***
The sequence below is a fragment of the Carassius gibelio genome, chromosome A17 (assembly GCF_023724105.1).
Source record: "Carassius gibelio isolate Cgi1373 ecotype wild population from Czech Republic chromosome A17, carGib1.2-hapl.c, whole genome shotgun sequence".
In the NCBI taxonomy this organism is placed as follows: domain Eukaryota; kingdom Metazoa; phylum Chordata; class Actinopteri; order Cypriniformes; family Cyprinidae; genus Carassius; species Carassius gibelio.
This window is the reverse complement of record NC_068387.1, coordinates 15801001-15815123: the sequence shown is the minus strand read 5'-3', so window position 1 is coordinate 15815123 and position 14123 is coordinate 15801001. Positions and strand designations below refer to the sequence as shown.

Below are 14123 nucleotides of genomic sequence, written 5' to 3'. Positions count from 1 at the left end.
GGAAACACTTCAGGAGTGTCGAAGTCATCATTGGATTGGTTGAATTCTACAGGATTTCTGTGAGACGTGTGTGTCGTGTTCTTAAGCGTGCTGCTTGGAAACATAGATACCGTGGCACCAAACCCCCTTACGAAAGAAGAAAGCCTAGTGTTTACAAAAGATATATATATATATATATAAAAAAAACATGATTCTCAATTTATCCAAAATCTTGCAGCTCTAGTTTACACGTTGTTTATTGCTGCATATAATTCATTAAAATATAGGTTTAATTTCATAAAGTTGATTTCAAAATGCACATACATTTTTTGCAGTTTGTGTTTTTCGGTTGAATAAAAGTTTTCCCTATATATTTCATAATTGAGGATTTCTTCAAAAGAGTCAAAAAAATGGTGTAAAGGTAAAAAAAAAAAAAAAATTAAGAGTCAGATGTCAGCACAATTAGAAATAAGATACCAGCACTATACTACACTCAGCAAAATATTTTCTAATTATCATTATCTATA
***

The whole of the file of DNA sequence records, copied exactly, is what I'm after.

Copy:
The sequence below is a fragment of the Carassius gibelio genome, chromosome A17 (assembly GCF_023724105.1).
Source record: "Carassius gibelio isolate Cgi1373 ecotype wild population from Czech Republic chromosome A17, carGib1.2-hapl.c, whole genome shotgun sequence".
In the NCBI taxonomy this organism is placed as follows: domain Eukaryota; kingdom Metazoa; phylum Chordata; class Actinopteri; order Cypriniformes; family Cyprinidae; genus Carassius; species Carassius gibelio.
This window is the reverse complement of record NC_068387.1, coordinates 15801001-15815123: the sequence shown is the minus strand read 5'-3', so window position 1 is coordinate 15815123 and position 14123 is coordinate 15801001. Positions and strand designations below refer to the sequence as shown.

Below are 14123 nucleotides of genomic sequence, written 5' to 3'. Positions count from 1 at the left end.
GGAAACACTTCAGGAGTGTCGAAGTCATCATTGGATTGGTTGAATTCTACAGGATTTCTGTGAGACGTGTGTGTCGTGTTCTTAAGCGTGCTGCTTGGAAACATAGATACCGTGGCACCAAACCCCCTTACGAAAGAAGAAAGCCTAGTGTTTACAAAAGATATATATATATATATATAAAAAAAACATGATTCTCAATTTATCCAAAATCTTGCAGCTCTAGTTTACACGTTGTTTATTGCTGCATATAATTCATTAAAATATAGGTTTAATTTCATAAAGTTGATTTCAAAATGCACATACATTTTTTGCAGTTTGTGTTTTTCGGTTGAATAAAAGTTTTCCCTATATATTTCATAATTGAGGATTTCTTCAAAAGAGTCAAAAAAATGGTGTAAAGGTAAAAAAAAAAAAAAAATTAAGAGTCAGATGTCAGCACAATTAGAAATAAGATACCAGCACTATACTACACTCAGCAAAATATTTTCTAATTATCATTATCTATA